Furthermore, some loads cannot be easily divided and therefore must be transported as one unit. In these situations, Georgia can issue special permits to carry these loads even when they otherwise exceed the state limits. For all of these reasons, many tractor-trailers on Georgia’s roads are carrying loads in excess of what is normally allowed.Who You can Hold Responsible after a Collision
If you or a family member was injured in a truck accident, you might be able to hold many different entities responsible. For example, if the truck was overloaded, then the following might be liable for the accident:
- The truck driver
- The trucking company
- The company that loaded the truck
Because companies have deeper pockets than truck drivers do, your truck accident attorney should take a close look at adding them as defendants to any lawsuit. Doing so will allow injured victims to receive more in compensation if they are successful in obtaining a settlement or court judgment.
To prevail, you will need to show that the defendant breached their duty of care to you. Often, you can use the fact that the load weighed more than the legal limit as proof. However, you might also need other information, such as testimony from employees who admit that they loaded the truck in excess of the relevant law.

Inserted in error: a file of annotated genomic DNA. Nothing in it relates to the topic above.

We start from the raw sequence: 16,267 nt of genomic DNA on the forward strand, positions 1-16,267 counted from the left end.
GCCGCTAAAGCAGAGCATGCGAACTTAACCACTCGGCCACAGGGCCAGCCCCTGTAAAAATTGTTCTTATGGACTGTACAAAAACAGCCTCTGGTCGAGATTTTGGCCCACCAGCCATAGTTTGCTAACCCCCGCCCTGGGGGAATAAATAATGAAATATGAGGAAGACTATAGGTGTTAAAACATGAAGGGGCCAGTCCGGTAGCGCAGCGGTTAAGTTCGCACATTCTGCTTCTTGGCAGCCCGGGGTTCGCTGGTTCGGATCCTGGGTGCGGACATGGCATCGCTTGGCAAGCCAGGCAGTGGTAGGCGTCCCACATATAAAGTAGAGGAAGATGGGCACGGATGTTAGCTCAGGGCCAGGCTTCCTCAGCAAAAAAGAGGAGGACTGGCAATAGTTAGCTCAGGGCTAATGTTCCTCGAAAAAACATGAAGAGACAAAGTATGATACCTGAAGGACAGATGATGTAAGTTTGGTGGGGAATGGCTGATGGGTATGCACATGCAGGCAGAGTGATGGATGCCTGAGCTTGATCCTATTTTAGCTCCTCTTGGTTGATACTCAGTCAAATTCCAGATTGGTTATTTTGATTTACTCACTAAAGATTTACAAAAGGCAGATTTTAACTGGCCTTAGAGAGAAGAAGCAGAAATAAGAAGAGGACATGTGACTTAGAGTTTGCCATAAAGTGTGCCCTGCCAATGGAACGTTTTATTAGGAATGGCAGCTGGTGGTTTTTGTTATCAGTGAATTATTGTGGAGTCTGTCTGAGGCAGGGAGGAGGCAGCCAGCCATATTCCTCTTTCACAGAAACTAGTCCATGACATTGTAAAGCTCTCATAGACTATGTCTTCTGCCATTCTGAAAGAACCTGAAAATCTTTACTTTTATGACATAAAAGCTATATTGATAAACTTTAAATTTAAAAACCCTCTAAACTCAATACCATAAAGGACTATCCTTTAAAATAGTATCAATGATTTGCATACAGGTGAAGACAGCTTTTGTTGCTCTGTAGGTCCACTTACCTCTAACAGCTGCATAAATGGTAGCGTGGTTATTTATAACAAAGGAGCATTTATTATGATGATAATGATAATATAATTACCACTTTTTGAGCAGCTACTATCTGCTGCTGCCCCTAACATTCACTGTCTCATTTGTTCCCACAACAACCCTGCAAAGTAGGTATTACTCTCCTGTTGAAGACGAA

At Slappey & Sadd, we are committed to maximizing our client's compensation. To that end, we might be able to show that the trucking company or the loading company had a policy of overloading trucks to save money. This type of evidence can be particularly devastating since it shows a giant company's disregard for the safety of other people on the road.Why You Need a Georgia Truck Accident Lawyer
The trucking industry in Georgia and the entire United States is very powerful. Large trucking companies are committed to keeping their costs as low as possible, which means they have little incentive to settle a lawsuit with injured motorists. Instead, within an hour of the accident, they typically have an investigator on the scene of the accident. This investigator will be looking for ways to push responsibility for the accident onto someone else—possible even you.
As the injured party, you need a tough legal advocate in your corner. At Slappey & Sadd, our Georgia truck accident attorneys have years of experience working up cases the proper way so that we can obtain necessary compensation for our clients. For example, we can:
- Help to fully document all of your physical and emotional injuries
- Analyze the accident to determine who was at fault
- Review your memories of the accident to see if they reveal who is at fault
- Help you communicate with the trucking company’s insurance agent so that you do not make any comments that inadvertently hurt your case
We can also negotiate on your behalf for a full and fair settlement for your injuries. Negotiating settlements is a skill that requires years of experience. Our Georgia truck accident attorneys have sat across the bargaining table with some of the state’s largest trucking companies and insurers, and we will not be intimidated.
We represent the entire state of Georgia, including Troup County and Walton County.